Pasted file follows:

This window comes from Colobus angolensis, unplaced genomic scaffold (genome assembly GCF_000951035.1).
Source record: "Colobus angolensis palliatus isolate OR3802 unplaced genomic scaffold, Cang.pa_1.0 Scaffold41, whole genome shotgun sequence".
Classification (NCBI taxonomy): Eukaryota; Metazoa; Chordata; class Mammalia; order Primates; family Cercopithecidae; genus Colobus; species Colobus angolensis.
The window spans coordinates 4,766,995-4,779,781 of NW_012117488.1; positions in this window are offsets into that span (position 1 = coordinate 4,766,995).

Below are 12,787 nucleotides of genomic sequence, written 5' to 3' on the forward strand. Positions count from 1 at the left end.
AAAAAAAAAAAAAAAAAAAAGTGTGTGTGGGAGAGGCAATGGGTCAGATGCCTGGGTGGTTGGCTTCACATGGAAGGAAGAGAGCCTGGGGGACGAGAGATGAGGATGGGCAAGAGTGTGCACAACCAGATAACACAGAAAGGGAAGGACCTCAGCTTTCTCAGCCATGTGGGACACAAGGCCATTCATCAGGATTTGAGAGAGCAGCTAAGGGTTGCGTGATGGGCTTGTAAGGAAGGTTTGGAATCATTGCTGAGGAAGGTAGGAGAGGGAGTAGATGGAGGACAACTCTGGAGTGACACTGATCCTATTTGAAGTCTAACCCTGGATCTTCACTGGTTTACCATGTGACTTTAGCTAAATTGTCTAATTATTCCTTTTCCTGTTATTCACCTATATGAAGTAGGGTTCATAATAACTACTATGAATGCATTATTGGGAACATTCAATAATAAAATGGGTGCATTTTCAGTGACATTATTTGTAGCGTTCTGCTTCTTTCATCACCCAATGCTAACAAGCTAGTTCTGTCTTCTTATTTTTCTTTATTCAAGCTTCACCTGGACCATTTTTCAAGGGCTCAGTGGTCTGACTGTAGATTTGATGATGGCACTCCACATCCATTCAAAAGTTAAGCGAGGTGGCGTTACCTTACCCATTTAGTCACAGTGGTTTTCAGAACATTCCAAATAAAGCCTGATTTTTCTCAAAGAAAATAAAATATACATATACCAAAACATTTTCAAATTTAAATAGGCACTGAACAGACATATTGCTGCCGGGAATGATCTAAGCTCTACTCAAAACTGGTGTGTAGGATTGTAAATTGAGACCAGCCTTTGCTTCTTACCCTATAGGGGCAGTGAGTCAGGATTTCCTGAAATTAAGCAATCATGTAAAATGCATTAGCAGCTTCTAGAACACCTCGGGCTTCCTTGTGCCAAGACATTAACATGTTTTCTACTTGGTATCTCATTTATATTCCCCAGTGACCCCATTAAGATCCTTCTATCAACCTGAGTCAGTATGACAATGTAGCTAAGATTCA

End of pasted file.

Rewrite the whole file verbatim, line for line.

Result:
This window comes from Colobus angolensis, unplaced genomic scaffold (genome assembly GCF_000951035.1).
Source record: "Colobus angolensis palliatus isolate OR3802 unplaced genomic scaffold, Cang.pa_1.0 Scaffold41, whole genome shotgun sequence".
Classification (NCBI taxonomy): Eukaryota; Metazoa; Chordata; class Mammalia; order Primates; family Cercopithecidae; genus Colobus; species Colobus angolensis.
The window spans coordinates 4,766,995-4,779,781 of NW_012117488.1; positions in this window are offsets into that span (position 1 = coordinate 4,766,995).

Below are 12,787 nucleotides of genomic sequence, written 5' to 3' on the forward strand. Positions count from 1 at the left end.
AAAAAAAAAAAAAAAAAAAAGTGTGTGTGGGAGAGGCAATGGGTCAGATGCCTGGGTGGTTGGCTTCACATGGAAGGAAGAGAGCCTGGGGGACGAGAGATGAGGATGGGCAAGAGTGTGCACAACCAGATAACACAGAAAGGGAAGGACCTCAGCTTTCTCAGCCATGTGGGACACAAGGCCATTCATCAGGATTTGAGAGAGCAGCTAAGGGTTGCGTGATGGGCTTGTAAGGAAGGTTTGGAATCATTGCTGAGGAAGGTAGGAGAGGGAGTAGATGGAGGACAACTCTGGAGTGACACTGATCCTATTTGAAGTCTAACCCTGGATCTTCACTGGTTTACCATGTGACTTTAGCTAAATTGTCTAATTATTCCTTTTCCTGTTATTCACCTATATGAAGTAGGGTTCATAATAACTACTATGAATGCATTATTGGGAACATTCAATAATAAAATGGGTGCATTTTCAGTGACATTATTTGTAGCGTTCTGCTTCTTTCATCACCCAATGCTAACAAGCTAGTTCTGTCTTCTTATTTTTCTTTATTCAAGCTTCACCTGGACCATTTTTCAAGGGCTCAGTGGTCTGACTGTAGATTTGATGATGGCACTCCACATCCATTCAAAAGTTAAGCGAGGTGGCGTTACCTTACCCATTTAGTCACAGTGGTTTTCAGAACATTCCAAATAAAGCCTGATTTTTCTCAAAGAAAATAAAATATACATATACCAAAACATTTTCAAATTTAAATAGGCACTGAACAGACATATTGCTGCCGGGAATGATCTAAGCTCTACTCAAAACTGGTGTGTAGGATTGTAAATTGAGACCAGCCTTTGCTTCTTACCCTATAGGGGCAGTGAGTCAGGATTTCCTGAAATTAAGCAATCATGTAAAATGCATTAGCAGCTTCTAGAACACCTCGGGCTTCCTTGTGCCAAGACATTAACATGTTTTCTACTTGGTATCTCATTTATATTCCCCAGTGACCCCATTAAGATCCTTCTATCAACCTGAGTCAGTATGACAATGTAGCTAAGATTCA